In the middle of a lethal opioid crisis in the United States, legal drugs researched less than cannabis like dangerous opioid painkillers should never receive approval in the first place.
8. Cylert (Pemoline)
Cylert was on the market for 30 years, from 1970 to 2010, before the FDA pulled it. The drug was used to treat children with ADHD and ADD through stimulating their central nervous system.
But Cylert posed a serious threat of liver damage due to toxicity. The FDA did add a warning to Cylert packaging back in 1999 to alert doctors and parents to the potential side-effects. But it would take another decade for the drug to disappear.
Used as a treatment for hypertension, Posicor is a calcium channel blocker, which, unlike the previous three legal drugs researched less than cannabis, had a rather short run on the market.
Lasting just one year, from 1997 to 1998, Posicor was recalled for causing fatal interactions with more than 25 other drugs, including common antibiotics and antihistamines. That’s just not doing your homework.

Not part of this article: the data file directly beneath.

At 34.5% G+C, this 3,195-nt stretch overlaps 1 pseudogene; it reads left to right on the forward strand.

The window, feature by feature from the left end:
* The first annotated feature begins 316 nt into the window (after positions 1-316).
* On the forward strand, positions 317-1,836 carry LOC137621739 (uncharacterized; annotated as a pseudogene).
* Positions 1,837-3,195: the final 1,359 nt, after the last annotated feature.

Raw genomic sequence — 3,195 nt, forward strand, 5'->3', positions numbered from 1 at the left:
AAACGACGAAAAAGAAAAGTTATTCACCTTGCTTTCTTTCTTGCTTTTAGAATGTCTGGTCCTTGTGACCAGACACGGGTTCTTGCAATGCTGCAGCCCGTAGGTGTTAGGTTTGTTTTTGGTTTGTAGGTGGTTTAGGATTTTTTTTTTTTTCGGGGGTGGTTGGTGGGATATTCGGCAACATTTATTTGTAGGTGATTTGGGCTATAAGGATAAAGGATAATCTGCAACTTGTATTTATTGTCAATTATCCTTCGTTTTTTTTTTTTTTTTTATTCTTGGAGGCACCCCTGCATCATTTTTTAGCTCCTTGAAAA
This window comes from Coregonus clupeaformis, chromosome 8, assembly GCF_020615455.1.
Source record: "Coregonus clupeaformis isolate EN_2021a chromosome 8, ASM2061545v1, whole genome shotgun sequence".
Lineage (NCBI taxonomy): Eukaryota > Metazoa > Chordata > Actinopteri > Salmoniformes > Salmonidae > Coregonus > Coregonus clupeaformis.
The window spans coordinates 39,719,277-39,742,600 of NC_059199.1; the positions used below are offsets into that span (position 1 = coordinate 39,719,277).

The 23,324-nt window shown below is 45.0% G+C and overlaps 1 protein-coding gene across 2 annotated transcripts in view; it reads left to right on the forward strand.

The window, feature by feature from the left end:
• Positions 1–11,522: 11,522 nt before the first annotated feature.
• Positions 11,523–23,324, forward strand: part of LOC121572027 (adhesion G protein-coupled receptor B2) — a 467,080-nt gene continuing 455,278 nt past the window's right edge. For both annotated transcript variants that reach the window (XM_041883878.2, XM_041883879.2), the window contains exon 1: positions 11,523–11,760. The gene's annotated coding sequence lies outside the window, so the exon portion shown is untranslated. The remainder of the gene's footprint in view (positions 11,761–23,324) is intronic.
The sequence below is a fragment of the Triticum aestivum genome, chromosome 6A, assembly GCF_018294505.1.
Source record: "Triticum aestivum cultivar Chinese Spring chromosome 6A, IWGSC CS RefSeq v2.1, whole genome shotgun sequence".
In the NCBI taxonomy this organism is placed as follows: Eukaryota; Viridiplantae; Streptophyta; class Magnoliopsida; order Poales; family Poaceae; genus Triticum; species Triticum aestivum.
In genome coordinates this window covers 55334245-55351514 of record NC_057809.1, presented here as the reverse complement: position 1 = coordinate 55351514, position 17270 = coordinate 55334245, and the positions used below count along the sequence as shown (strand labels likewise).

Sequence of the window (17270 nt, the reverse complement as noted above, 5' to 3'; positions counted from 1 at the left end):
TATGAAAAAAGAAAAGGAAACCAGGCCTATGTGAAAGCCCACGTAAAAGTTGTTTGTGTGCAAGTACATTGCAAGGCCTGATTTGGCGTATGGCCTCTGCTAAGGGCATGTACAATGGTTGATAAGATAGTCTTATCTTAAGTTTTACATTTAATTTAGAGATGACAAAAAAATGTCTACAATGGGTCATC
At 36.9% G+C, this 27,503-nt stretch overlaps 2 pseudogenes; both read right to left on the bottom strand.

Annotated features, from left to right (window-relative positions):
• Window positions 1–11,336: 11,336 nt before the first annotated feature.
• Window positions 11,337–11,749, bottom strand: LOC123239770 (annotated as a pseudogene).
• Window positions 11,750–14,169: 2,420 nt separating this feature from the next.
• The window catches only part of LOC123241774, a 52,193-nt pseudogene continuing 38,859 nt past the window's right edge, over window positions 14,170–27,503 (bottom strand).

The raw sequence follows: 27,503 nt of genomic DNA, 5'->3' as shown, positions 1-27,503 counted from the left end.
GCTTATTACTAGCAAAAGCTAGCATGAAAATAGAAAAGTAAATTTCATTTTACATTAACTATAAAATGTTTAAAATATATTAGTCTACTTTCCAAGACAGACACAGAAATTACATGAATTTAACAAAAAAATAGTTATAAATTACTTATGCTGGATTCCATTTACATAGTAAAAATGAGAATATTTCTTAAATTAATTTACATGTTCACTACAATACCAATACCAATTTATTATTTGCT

6. Redux (Dexfenfluramine)
Redux is an appetite-suppressant drug marketed to people suffering from weight gain and obesity. Doctors often prescribe it alongside Phentermine, leading to a weight-loss cocktail nicknamed “Fen-Phen.”
The drug is another one that had a remarkably brief career as an FDA-approved medication. It was only on the market for one year.
Reports indicate the cause for the recall was that 30 percent of patients who took Redux had abnormal heartbeats. There were also dozens of rare heart valve diseases appearing in women.